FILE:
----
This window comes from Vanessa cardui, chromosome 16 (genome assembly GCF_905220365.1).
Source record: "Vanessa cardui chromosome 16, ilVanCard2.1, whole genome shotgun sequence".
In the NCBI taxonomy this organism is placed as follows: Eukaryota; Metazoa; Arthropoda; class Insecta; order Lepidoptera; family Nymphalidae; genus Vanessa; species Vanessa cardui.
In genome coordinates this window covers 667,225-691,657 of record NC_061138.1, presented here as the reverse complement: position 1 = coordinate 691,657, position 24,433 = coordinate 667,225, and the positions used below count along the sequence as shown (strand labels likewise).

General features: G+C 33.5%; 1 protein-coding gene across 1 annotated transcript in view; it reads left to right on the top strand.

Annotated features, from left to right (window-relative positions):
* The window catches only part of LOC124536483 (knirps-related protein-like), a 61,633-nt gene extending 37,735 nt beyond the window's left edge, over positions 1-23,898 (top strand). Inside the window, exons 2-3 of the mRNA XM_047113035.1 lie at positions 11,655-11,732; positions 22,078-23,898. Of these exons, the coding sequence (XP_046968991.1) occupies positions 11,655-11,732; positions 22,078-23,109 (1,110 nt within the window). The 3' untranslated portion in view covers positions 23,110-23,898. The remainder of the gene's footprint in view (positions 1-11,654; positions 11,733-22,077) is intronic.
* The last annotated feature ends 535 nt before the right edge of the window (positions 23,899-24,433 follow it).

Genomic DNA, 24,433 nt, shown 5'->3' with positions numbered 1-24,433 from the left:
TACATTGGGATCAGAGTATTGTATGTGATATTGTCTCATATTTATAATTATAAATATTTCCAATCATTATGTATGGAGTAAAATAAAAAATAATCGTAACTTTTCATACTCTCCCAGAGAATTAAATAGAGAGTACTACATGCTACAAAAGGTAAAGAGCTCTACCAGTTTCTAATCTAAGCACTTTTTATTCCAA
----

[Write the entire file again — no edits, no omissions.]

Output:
This window comes from Vanessa cardui, chromosome 16 (genome assembly GCF_905220365.1).
Source record: "Vanessa cardui chromosome 16, ilVanCard2.1, whole genome shotgun sequence".
In the NCBI taxonomy this organism is placed as follows: Eukaryota; Metazoa; Arthropoda; class Insecta; order Lepidoptera; family Nymphalidae; genus Vanessa; species Vanessa cardui.
In genome coordinates this window covers 667,225-691,657 of record NC_061138.1, presented here as the reverse complement: position 1 = coordinate 691,657, position 24,433 = coordinate 667,225, and the positions used below count along the sequence as shown (strand labels likewise).

General features: G+C 33.5%; 1 protein-coding gene across 1 annotated transcript in view; it reads left to right on the top strand.

Annotated features, from left to right (window-relative positions):
* The window catches only part of LOC124536483 (knirps-related protein-like), a 61,633-nt gene extending 37,735 nt beyond the window's left edge, over positions 1-23,898 (top strand). Inside the window, exons 2-3 of the mRNA XM_047113035.1 lie at positions 11,655-11,732; positions 22,078-23,898. Of these exons, the coding sequence (XP_046968991.1) occupies positions 11,655-11,732; positions 22,078-23,109 (1,110 nt within the window). The 3' untranslated portion in view covers positions 23,110-23,898. The remainder of the gene's footprint in view (positions 1-11,654; positions 11,733-22,077) is intronic.
* The last annotated feature ends 535 nt before the right edge of the window (positions 23,899-24,433 follow it).

Genomic DNA, 24,433 nt, shown 5'->3' with positions numbered 1-24,433 from the left:
TACATTGGGATCAGAGTATTGTATGTGATATTGTCTCATATTTATAATTATAAATATTTCCAATCATTATGTATGGAGTAAAATAAAAAATAATCGTAACTTTTCATACTCTCCCAGAGAATTAAATAGAGAGTACTACATGCTACAAAAGGTAAAGAGCTCTACCAGTTTCTAATCTAAGCACTTTTTATTCCAA